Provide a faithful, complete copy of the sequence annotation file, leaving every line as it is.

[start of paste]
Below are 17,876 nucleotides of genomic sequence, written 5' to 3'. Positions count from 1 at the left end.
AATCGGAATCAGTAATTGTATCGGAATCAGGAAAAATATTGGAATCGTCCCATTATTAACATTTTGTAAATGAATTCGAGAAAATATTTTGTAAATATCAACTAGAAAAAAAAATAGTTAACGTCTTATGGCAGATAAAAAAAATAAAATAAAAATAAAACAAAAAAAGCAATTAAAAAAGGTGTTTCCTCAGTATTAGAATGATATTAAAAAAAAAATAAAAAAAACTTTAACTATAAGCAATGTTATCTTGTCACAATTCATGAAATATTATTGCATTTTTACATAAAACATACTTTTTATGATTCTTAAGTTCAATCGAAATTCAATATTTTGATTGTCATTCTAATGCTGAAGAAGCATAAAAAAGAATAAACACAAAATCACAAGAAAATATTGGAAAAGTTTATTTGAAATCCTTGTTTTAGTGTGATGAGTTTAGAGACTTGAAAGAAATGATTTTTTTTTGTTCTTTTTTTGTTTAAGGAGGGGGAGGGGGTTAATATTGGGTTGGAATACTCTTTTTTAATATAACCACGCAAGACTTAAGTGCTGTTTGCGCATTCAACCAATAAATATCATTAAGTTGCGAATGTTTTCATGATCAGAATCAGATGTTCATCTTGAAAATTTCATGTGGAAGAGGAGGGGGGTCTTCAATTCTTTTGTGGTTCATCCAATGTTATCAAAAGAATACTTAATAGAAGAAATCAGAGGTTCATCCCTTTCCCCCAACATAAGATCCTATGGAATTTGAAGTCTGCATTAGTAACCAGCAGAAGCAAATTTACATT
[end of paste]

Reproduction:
Below are 17,876 nucleotides of genomic sequence, written 5' to 3'. Positions count from 1 at the left end.
AATCGGAATCAGTAATTGTATCGGAATCAGGAAAAATATTGGAATCGTCCCATTATTAACATTTTGTAAATGAATTCGAGAAAATATTTTGTAAATATCAACTAGAAAAAAAAATAGTTAACGTCTTATGGCAGATAAAAAAAATAAAATAAAAATAAAACAAAAAAAGCAATTAAAAAAGGTGTTTCCTCAGTATTAGAATGATATTAAAAAAAAAATAAAAAAAACTTTAACTATAAGCAATGTTATCTTGTCACAATTCATGAAATATTATTGCATTTTTACATAAAACATACTTTTTATGATTCTTAAGTTCAATCGAAATTCAATATTTTGATTGTCATTCTAATGCTGAAGAAGCATAAAAAAGAATAAACACAAAATCACAAGAAAATATTGGAAAAGTTTATTTGAAATCCTTGTTTTAGTGTGATGAGTTTAGAGACTTGAAAGAAATGATTTTTTTTTGTTCTTTTTTTGTTTAAGGAGGGGGAGGGGGTTAATATTGGGTTGGAATACTCTTTTTTAATATAACCACGCAAGACTTAAGTGCTGTTTGCGCATTCAACCAATAAATATCATTAAGTTGCGAATGTTTTCATGATCAGAATCAGATGTTCATCTTGAAAATTTCATGTGGAAGAGGAGGGGGGTCTTCAATTCTTTTGTGGTTCATCCAATGTTATCAAAAGAATACTTAATAGAAGAAATCAGAGGTTCATCCCTTTCCCCCAACATAAGATCCTATGGAATTTGAAGTCTGCATTAGTAACCAGCAGAAGCAAATTTACATT